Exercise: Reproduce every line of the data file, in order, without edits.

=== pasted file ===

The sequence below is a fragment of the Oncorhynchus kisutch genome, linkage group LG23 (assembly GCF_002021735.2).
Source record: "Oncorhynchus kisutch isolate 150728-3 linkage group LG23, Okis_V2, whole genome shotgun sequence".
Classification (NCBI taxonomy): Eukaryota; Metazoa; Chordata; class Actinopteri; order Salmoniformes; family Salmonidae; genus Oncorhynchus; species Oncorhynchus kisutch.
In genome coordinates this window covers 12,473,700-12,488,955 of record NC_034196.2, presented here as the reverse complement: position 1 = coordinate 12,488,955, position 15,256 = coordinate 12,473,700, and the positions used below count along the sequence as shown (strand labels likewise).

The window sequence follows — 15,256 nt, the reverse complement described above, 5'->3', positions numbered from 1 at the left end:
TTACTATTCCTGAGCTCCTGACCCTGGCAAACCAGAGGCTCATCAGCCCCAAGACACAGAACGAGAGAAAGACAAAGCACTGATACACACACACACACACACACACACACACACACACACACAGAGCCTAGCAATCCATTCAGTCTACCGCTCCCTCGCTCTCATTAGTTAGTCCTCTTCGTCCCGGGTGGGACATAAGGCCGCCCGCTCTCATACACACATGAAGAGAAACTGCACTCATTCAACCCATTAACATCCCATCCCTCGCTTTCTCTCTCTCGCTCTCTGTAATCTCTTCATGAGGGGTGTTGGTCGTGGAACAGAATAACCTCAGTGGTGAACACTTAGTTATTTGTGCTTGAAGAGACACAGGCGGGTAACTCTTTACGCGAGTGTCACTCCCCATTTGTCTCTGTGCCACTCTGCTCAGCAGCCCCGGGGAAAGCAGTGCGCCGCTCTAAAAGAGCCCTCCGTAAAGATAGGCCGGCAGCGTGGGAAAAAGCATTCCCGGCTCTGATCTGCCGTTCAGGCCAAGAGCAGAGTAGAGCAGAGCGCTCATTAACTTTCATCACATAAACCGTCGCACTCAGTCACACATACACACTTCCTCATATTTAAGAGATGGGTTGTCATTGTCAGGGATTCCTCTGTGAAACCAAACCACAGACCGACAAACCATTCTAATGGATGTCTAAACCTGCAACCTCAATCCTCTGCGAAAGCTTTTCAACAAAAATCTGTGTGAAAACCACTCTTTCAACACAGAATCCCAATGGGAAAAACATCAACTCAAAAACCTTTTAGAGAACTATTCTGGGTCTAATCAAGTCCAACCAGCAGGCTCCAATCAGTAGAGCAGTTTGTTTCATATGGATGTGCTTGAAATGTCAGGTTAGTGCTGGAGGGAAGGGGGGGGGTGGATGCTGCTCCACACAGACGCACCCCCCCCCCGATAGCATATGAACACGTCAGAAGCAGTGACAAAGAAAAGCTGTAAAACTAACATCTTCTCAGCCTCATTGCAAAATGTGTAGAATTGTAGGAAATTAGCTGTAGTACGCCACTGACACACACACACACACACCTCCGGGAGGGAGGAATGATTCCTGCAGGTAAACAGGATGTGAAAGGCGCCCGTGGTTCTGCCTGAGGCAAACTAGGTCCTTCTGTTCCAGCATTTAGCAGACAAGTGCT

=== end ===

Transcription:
The sequence below is a fragment of the Oncorhynchus kisutch genome, linkage group LG23 (assembly GCF_002021735.2).
Source record: "Oncorhynchus kisutch isolate 150728-3 linkage group LG23, Okis_V2, whole genome shotgun sequence".
Classification (NCBI taxonomy): Eukaryota; Metazoa; Chordata; class Actinopteri; order Salmoniformes; family Salmonidae; genus Oncorhynchus; species Oncorhynchus kisutch.
In genome coordinates this window covers 12,473,700-12,488,955 of record NC_034196.2, presented here as the reverse complement: position 1 = coordinate 12,488,955, position 15,256 = coordinate 12,473,700, and the positions used below count along the sequence as shown (strand labels likewise).

The window sequence follows — 15,256 nt, the reverse complement described above, 5'->3', positions numbered from 1 at the left end:
TTACTATTCCTGAGCTCCTGACCCTGGCAAACCAGAGGCTCATCAGCCCCAAGACACAGAACGAGAGAAAGACAAAGCACTGATACACACACACACACACACACACACACACACACACACACAGAGCCTAGCAATCCATTCAGTCTACCGCTCCCTCGCTCTCATTAGTTAGTCCTCTTCGTCCCGGGTGGGACATAAGGCCGCCCGCTCTCATACACACATGAAGAGAAACTGCACTCATTCAACCCATTAACATCCCATCCCTCGCTTTCTCTCTCTCGCTCTCTGTAATCTCTTCATGAGGGGTGTTGGTCGTGGAACAGAATAACCTCAGTGGTGAACACTTAGTTATTTGTGCTTGAAGAGACACAGGCGGGTAACTCTTTACGCGAGTGTCACTCCCCATTTGTCTCTGTGCCACTCTGCTCAGCAGCCCCGGGGAAAGCAGTGCGCCGCTCTAAAAGAGCCCTCCGTAAAGATAGGCCGGCAGCGTGGGAAAAAGCATTCCCGGCTCTGATCTGCCGTTCAGGCCAAGAGCAGAGTAGAGCAGAGCGCTCATTAACTTTCATCACATAAACCGTCGCACTCAGTCACACATACACACTTCCTCATATTTAAGAGATGGGTTGTCATTGTCAGGGATTCCTCTGTGAAACCAAACCACAGACCGACAAACCATTCTAATGGATGTCTAAACCTGCAACCTCAATCCTCTGCGAAAGCTTTTCAACAAAAATCTGTGTGAAAACCACTCTTTCAACACAGAATCCCAATGGGAAAAACATCAACTCAAAAACCTTTTAGAGAACTATTCTGGGTCTAATCAAGTCCAACCAGCAGGCTCCAATCAGTAGAGCAGTTTGTTTCATATGGATGTGCTTGAAATGTCAGGTTAGTGCTGGAGGGAAGGGGGGGGGTGGATGCTGCTCCACACAGACGCACCCCCCCCCCGATAGCATATGAACACGTCAGAAGCAGTGACAAAGAAAAGCTGTAAAACTAACATCTTCTCAGCCTCATTGCAAAATGTGTAGAATTGTAGGAAATTAGCTGTAGTACGCCACTGACACACACACACACACACCTCCGGGAGGGAGGAATGATTCCTGCAGGTAAACAGGATGTGAAAGGCGCCCGTGGTTCTGCCTGAGGCAAACTAGGTCCTTCTGTTCCAGCATTTAGCAGACAAGTGCT